Thursday, August 30, 2012


A new and exciting find: the 1910 Fort
Bonifacio War Tunnel. A new way of adventure
showing the country's glorious past.
Beneath BGC: 
Our History Underneath 
Our Daily Lives.

Written & Photographed by JUN REYNALES.

Bonifacio Global City, Taguig City, Philippines, August 28, 2012 – Very few people today knows about its existence underneath their busy lives. Memories of those gallant years of our historic past have long been forgotten.

It’s now back to life.
Ms. Lani B. Macasaet, PR Director of BCDA, showed
the way down the historic tunnel in BGC Taguig City.

The story of my adventure brings back few months before when I stumbled upon a small trivial information, often overlooked, on the existince of an old historical war tunnel that runs across the street of C-5 (also known as C.P. Garcia Avenue), that intersect between Makati and Taguig Cities. Wasting no time, I hastily gathered connections for the right people to bring me to work with this project – from the Dept. of National Defence, BCDA, and FBDC --  and after some time and patience, through phonecalls and meetings, finally got the good news: I am shooting the war tunnel.

Project: BENEATH BGC is a GO. YES! At last!

More than 70 steps/ 30meters
from the surface entrance.
Preparation for the actual shoot gave me the shivers. Both a sense of elation and fear of the unknown. A lot of "what-if’s" played around my mind, hardly slept, as I wondered what will be shown through my eyes and my lens in that dark cold and muddy tunnel. What lurks underneath that welcomes and devour me to darkness? Only then will I know. Hehe.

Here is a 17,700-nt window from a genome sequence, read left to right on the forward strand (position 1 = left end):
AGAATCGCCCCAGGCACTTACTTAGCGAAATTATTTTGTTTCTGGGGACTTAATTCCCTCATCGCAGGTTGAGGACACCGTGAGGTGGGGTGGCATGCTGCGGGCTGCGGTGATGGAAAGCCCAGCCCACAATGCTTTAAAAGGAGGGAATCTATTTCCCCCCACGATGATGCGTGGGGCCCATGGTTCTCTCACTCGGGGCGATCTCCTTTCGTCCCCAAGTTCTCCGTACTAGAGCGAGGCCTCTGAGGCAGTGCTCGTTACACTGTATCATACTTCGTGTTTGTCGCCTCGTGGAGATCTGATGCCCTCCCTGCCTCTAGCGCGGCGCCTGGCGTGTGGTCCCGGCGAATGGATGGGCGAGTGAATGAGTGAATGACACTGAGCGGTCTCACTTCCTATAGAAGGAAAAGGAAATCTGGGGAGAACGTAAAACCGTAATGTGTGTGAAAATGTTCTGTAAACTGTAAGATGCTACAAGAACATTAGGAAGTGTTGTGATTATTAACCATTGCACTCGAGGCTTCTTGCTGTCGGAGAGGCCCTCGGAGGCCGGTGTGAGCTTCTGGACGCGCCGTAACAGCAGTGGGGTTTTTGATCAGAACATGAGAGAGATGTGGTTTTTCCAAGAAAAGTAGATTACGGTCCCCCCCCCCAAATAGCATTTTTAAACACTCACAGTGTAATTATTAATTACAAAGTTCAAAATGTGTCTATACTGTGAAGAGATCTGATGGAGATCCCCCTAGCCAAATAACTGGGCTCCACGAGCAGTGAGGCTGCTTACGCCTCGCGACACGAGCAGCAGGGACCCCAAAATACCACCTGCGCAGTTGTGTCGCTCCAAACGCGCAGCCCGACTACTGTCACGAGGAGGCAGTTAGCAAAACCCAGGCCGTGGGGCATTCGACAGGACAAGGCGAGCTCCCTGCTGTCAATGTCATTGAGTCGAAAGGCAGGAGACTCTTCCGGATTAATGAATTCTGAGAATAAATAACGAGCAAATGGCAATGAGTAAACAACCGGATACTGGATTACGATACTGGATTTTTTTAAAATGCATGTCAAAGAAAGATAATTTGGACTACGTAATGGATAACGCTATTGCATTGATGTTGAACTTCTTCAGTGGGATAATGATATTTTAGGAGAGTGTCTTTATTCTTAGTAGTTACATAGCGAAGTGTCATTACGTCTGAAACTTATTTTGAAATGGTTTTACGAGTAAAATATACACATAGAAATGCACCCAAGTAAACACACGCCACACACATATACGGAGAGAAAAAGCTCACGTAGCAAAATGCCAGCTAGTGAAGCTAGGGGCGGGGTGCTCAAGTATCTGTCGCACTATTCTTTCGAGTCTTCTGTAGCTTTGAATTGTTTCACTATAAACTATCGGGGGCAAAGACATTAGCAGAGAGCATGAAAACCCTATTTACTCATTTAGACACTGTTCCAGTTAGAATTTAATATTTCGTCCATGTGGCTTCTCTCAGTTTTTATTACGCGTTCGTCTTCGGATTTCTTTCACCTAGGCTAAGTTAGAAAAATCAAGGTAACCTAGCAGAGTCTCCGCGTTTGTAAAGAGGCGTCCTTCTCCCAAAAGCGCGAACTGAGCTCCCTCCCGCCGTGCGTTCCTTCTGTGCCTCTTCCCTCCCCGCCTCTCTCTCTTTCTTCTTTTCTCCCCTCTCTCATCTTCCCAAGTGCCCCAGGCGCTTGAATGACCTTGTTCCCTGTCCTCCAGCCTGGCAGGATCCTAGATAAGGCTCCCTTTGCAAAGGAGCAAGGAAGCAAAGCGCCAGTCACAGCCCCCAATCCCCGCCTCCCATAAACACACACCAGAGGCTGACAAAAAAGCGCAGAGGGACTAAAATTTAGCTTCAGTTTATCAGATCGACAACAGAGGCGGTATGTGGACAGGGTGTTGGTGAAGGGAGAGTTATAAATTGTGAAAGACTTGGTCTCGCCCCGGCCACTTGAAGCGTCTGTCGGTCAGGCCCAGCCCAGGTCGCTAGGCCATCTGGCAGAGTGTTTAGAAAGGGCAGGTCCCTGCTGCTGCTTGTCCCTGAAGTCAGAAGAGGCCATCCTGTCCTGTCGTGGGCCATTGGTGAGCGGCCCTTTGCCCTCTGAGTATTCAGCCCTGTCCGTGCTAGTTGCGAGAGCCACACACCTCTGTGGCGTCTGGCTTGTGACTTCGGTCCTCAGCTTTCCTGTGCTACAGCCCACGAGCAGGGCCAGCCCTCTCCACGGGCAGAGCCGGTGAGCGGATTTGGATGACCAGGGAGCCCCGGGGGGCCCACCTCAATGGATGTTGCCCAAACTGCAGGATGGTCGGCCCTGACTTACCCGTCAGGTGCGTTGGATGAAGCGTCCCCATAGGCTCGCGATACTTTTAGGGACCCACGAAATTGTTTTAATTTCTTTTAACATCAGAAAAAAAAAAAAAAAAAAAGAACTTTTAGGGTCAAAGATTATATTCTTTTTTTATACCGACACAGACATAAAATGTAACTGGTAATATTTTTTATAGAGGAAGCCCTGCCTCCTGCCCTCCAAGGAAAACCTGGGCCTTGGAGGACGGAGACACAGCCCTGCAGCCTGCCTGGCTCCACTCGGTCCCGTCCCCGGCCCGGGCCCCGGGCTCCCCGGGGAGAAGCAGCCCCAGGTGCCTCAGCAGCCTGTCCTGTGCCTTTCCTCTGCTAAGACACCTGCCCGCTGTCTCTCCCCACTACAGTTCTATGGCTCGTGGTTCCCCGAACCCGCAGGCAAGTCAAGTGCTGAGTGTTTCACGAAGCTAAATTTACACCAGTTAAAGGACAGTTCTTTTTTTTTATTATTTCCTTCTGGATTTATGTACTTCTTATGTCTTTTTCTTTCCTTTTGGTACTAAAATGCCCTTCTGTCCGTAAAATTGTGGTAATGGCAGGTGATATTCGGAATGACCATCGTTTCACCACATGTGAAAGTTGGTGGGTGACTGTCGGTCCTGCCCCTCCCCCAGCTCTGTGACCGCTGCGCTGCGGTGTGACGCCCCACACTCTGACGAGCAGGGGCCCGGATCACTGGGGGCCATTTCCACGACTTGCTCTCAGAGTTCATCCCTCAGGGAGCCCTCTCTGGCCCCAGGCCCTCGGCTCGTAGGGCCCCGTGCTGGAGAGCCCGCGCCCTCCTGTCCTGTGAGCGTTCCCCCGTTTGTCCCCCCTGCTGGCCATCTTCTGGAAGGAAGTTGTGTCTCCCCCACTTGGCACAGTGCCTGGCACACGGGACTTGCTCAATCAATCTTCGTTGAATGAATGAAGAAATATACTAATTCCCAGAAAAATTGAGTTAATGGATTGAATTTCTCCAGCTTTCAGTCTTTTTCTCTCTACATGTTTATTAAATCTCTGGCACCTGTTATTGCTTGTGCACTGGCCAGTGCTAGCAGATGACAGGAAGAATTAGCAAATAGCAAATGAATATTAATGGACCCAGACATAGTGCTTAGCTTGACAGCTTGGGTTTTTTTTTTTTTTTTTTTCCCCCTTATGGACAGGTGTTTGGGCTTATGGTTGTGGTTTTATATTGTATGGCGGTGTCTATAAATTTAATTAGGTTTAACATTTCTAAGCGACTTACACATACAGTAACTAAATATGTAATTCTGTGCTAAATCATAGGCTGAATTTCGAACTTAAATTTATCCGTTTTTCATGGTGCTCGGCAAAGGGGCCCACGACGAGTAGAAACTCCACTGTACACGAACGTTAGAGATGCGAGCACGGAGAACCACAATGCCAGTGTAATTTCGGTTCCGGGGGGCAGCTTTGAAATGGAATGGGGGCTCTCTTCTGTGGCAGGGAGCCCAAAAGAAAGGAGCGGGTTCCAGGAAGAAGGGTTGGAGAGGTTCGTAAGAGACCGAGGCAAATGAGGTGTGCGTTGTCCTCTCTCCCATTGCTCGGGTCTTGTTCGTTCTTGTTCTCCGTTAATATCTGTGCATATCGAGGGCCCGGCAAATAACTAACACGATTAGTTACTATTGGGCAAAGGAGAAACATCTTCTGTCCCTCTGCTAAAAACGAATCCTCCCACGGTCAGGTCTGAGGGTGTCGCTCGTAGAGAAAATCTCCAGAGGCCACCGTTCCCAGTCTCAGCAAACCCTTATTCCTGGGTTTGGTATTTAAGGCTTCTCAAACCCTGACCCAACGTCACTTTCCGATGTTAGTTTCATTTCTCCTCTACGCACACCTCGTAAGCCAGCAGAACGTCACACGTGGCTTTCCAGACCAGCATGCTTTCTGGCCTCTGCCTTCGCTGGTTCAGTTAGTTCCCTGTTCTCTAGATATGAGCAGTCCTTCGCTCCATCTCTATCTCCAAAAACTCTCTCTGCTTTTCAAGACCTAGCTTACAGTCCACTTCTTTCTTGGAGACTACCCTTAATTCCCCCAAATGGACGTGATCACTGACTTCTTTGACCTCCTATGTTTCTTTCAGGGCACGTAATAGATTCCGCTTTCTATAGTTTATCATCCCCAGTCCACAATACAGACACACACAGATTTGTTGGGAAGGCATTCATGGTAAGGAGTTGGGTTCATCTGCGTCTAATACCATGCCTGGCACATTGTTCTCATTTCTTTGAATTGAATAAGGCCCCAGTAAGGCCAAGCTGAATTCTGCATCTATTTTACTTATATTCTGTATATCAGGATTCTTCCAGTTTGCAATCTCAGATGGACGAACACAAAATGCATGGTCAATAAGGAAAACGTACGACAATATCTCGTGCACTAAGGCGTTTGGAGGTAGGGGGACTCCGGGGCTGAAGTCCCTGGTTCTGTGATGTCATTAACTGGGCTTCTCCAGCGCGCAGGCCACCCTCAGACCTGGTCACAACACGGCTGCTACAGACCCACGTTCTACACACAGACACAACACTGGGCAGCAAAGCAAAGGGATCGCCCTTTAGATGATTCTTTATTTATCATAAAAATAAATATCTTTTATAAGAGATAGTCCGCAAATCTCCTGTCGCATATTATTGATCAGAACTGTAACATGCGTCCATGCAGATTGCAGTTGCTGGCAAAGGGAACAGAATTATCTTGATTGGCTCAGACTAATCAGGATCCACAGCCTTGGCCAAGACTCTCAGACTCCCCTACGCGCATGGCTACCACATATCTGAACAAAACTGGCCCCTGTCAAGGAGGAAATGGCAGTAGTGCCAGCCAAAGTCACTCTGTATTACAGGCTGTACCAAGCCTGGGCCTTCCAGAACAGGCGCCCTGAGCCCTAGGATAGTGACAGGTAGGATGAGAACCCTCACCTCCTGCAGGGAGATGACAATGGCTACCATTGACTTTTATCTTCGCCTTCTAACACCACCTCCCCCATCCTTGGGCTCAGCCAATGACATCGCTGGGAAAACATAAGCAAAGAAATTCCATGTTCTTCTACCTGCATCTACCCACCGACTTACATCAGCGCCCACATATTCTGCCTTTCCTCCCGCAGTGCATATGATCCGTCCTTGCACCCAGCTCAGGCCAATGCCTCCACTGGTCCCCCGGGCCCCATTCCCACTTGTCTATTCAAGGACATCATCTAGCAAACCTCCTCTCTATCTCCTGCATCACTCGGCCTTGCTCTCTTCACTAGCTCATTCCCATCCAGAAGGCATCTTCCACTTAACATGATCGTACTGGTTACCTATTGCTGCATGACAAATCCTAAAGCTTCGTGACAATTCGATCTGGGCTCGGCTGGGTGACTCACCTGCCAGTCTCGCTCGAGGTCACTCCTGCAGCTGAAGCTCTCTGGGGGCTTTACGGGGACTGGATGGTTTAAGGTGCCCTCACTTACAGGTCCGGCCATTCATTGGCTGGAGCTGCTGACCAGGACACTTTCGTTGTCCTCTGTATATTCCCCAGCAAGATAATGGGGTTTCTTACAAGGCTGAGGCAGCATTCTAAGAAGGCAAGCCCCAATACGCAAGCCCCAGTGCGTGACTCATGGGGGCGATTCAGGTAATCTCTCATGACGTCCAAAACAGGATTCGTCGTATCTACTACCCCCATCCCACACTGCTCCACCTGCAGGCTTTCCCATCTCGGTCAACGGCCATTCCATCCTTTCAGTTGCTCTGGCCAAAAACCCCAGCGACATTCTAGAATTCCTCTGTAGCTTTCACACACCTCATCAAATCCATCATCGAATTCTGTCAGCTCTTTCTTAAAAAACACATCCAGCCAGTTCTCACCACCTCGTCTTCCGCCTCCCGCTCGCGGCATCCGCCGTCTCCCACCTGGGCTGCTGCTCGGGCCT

The romantic side of this 1910 War Tunnel’s history brings about the infancy age of our country. Call it -- Age of Innocence, if you may. It all began the days precursor of the Philippine Commonwealth, when our country was under the military advisory of the United States of America. Almost as old as the famous Malinta Tunnel in the Corregidor Island, perhaps with such equaled efforts of gallantry from the foregone years of wars and conflicts that affected our country, this tunnel have the right feeling, temperature and humidity of heroic sacrifices that must’ve run through the different lateral rooms and paths, now a silent reminder for us to discover.

Right-side main pathway of the war tunnel,
30 meters below C-5 Road.
With an average distance of 2.24 kilometers that ran the whole length of this historic tunnel, it also have 32 built-in chamber with almost a foot thick cement walls – probable use for armaments depots, quarters, and other needed facilities by our gallant forefathers. All under our current lives under 30 meters below the surface.

Only floodlights guides us in exploring
this war tunnel during the photoshoot.
Last World War II, it was captured by the Japanese Imperial Armed Forces, used and expanded its facilities, employed forced labor amongst the captured Filipinos and Taiwanese soldiers. The mid-70s had its shared frenzy during the supposed fabled Yamashita treasures, igniting the fires of the urban legend of those huge amount of gold being hauled underneath then military camp Fort Bonifacio. February 1989 was the last time visitors came and visited the tunnel – with the Philippines’ Defence Press Corp.